ABI: Pay-TV operators have hard time working with new breed of connected devices

A slow moving business model, less technically savvy consumers and, possibly most important of all, five-to-seven-year old set-top box technology is slowing pay-TV providers as they try to keep up with connected TVs and iPads, according to ABI Research's Video SW Middleware and DRM Research Service.

A recent ABI Research survey included in its Technology Barometer found that 50 percent of consumers who own tablets are watching video content while on connected TV platforms, including Blu ray players, smart set-top boxes (if there are such things), connected TVs and connected game consoles.

The research further said that between 31 percent and 52 percent of consumers are using tablets for Internet video where the experience can actually be better than what comes through the traditional pay-TV service.

"HBO Go offers beautiful graphics, simple navigation and responsiveness while Netflix (Nasdaq: NFLX) has started to offer multiple user interfaces, including one optimized for children," an ABI Research news release stated.

Pay-TV operators, strapped with older technology, are "adopting search, recommendation and discovery technologies that can help viewers find the right content at the right time," Sam Rosen, practice director of TV and video at ABI Research, said in a statement. "These systems typically leverage cloud-based technologies for compensate for the older technology in the home."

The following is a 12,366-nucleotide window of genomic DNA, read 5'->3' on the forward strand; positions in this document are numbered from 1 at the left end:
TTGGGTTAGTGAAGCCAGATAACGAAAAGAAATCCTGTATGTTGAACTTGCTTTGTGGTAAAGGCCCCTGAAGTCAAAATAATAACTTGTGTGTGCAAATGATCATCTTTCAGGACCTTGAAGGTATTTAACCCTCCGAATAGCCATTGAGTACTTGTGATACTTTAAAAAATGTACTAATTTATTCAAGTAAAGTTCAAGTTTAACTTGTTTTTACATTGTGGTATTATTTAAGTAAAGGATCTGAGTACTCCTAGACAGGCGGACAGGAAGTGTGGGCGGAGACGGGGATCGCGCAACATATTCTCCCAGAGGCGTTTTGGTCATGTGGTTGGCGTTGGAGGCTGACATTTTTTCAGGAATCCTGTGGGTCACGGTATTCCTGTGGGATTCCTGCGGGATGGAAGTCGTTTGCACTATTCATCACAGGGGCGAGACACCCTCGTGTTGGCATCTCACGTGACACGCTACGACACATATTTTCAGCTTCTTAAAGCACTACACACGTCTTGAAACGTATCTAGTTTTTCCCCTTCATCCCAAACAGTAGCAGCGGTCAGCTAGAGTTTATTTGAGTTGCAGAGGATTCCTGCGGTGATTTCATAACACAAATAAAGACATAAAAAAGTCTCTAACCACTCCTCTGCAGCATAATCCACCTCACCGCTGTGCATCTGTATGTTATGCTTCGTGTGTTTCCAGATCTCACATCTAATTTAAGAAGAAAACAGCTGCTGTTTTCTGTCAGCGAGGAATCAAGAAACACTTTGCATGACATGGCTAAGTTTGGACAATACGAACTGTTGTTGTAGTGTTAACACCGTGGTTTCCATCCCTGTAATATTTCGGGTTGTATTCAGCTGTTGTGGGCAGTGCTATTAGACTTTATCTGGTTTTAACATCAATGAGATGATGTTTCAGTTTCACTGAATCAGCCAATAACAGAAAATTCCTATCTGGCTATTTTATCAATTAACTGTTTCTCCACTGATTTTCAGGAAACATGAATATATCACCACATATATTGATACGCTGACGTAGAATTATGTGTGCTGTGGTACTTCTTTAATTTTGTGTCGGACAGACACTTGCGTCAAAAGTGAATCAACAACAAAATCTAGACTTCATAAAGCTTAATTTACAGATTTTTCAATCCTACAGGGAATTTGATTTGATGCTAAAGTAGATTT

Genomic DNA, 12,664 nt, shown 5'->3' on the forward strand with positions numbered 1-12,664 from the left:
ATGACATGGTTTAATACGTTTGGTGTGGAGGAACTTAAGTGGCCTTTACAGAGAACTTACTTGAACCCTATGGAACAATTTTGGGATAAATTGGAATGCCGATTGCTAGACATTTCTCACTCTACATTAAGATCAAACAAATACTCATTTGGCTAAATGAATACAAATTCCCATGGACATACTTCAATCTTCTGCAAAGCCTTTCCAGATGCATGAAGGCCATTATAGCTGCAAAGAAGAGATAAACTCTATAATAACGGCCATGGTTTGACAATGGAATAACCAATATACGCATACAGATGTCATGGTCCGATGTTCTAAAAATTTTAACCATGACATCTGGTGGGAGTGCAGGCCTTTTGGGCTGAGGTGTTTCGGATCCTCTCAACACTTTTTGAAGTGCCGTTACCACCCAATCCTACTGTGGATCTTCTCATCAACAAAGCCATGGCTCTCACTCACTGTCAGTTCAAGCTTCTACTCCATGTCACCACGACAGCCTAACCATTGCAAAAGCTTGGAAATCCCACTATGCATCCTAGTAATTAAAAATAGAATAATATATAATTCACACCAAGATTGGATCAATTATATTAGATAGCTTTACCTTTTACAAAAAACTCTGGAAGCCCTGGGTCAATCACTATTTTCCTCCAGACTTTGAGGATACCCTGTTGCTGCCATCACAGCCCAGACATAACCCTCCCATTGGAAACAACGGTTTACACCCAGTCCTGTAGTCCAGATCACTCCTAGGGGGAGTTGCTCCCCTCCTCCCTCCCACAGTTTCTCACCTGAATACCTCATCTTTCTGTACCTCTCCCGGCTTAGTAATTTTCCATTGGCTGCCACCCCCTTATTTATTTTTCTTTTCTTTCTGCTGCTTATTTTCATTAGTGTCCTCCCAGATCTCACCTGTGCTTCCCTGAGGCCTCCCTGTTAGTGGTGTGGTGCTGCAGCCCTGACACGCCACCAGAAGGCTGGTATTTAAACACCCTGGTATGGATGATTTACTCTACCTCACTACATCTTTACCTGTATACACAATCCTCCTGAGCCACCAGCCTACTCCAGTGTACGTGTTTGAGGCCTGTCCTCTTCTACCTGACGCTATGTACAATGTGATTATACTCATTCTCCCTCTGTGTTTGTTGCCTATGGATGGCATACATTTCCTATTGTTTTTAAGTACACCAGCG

A non-traditional group of vendors, including Rovi and Technicolor in the digital media company space, Viaccess Orca in middleware, and DigitalSmiths, APRICO and Gravity R&D "are competing to offer the core technologies rolled out by cable, satellite and IPTV pay TV operators," the news release said.

And, of course, second screen experiences via a plethora of new devices are also gaining traction, which, in no small part led AT&T (NYSE: T) U-verse to beef up its connected products offerings.

"The second screen complements and enhances TV by letting viewers explore and have a deeper experience with the content they care about, on the device they use most," Jeff Weber, president of content and advertising sales for AT&T Home Solutions, said in a news release announcing the new set of U-verse features.

For more:
 - see the ABI Research release

Related articles:
AT&T beefs up U-verse feature set
Gateways obviate the boxed-in feeling for an entertained home